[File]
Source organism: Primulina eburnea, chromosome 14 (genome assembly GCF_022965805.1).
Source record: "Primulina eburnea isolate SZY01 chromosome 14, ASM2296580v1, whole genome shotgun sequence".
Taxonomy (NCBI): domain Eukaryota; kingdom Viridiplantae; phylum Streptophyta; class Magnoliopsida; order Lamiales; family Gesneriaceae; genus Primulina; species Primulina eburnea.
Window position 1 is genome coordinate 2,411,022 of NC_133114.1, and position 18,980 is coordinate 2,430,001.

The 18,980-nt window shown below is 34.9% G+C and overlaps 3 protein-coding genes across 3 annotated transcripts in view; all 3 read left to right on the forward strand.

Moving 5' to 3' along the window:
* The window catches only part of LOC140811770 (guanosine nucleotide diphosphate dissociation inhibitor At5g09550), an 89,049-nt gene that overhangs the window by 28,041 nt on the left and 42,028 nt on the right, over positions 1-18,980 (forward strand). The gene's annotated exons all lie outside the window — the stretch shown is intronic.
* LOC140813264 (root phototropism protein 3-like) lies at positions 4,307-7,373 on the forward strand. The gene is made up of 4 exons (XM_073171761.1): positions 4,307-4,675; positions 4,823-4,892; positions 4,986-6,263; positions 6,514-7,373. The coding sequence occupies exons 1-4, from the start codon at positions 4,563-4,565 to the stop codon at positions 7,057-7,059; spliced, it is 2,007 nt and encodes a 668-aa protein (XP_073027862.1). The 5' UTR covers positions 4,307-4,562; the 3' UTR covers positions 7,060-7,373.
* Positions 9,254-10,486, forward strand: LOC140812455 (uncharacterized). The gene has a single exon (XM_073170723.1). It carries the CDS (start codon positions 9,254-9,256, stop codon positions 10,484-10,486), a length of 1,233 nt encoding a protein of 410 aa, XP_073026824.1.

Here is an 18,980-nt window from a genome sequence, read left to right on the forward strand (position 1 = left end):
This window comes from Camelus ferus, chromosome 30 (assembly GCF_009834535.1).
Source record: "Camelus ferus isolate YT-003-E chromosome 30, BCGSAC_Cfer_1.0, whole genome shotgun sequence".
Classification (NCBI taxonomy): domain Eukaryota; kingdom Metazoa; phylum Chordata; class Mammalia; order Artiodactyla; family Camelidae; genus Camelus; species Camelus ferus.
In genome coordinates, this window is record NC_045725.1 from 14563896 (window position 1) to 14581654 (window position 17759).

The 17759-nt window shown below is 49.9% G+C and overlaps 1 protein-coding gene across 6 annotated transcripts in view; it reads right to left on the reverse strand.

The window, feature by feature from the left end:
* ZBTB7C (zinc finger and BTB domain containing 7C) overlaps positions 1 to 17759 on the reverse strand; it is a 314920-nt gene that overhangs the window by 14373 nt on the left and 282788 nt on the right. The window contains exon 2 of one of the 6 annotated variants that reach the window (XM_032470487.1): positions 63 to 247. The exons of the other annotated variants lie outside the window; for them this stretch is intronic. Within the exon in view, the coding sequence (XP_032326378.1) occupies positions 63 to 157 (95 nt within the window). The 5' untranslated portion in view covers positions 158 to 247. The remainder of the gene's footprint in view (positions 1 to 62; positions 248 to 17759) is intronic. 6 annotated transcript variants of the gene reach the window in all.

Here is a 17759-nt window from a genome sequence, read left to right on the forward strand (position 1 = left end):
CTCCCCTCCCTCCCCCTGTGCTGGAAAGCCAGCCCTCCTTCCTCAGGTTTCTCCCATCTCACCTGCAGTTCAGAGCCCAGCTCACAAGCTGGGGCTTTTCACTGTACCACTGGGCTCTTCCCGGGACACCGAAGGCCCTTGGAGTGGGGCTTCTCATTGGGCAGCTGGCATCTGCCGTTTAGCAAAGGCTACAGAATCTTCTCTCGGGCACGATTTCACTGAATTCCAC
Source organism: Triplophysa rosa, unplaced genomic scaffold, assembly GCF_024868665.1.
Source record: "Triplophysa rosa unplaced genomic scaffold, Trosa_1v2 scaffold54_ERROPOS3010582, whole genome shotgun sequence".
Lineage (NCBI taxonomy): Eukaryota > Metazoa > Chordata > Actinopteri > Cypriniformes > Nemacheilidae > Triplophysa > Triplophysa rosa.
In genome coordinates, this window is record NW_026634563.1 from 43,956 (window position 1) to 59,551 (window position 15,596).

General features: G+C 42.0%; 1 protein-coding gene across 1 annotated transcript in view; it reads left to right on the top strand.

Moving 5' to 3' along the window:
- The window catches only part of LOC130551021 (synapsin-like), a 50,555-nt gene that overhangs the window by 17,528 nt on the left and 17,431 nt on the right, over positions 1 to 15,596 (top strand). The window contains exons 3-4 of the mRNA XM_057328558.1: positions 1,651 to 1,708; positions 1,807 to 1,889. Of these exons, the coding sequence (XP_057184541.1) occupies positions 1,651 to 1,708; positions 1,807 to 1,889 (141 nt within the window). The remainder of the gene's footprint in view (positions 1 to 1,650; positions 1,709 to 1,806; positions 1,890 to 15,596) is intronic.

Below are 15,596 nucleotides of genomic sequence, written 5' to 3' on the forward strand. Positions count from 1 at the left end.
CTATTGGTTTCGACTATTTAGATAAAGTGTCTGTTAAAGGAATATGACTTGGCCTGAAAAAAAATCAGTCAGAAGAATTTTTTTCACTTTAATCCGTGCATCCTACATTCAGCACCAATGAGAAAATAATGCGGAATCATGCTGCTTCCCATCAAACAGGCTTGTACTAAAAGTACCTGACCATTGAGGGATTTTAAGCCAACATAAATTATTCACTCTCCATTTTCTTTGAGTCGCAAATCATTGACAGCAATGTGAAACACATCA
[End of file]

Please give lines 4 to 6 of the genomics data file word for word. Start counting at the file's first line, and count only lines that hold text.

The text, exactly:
Window position 1 is genome coordinate 2,411,022 of NC_133114.1, and position 18,980 is coordinate 2,430,001.

The 18,980-nt window shown below is 34.9% G+C and overlaps 3 protein-coding genes across 3 annotated transcripts in view; all 3 read left to right on the forward strand.

Moving 5' to 3' along the window: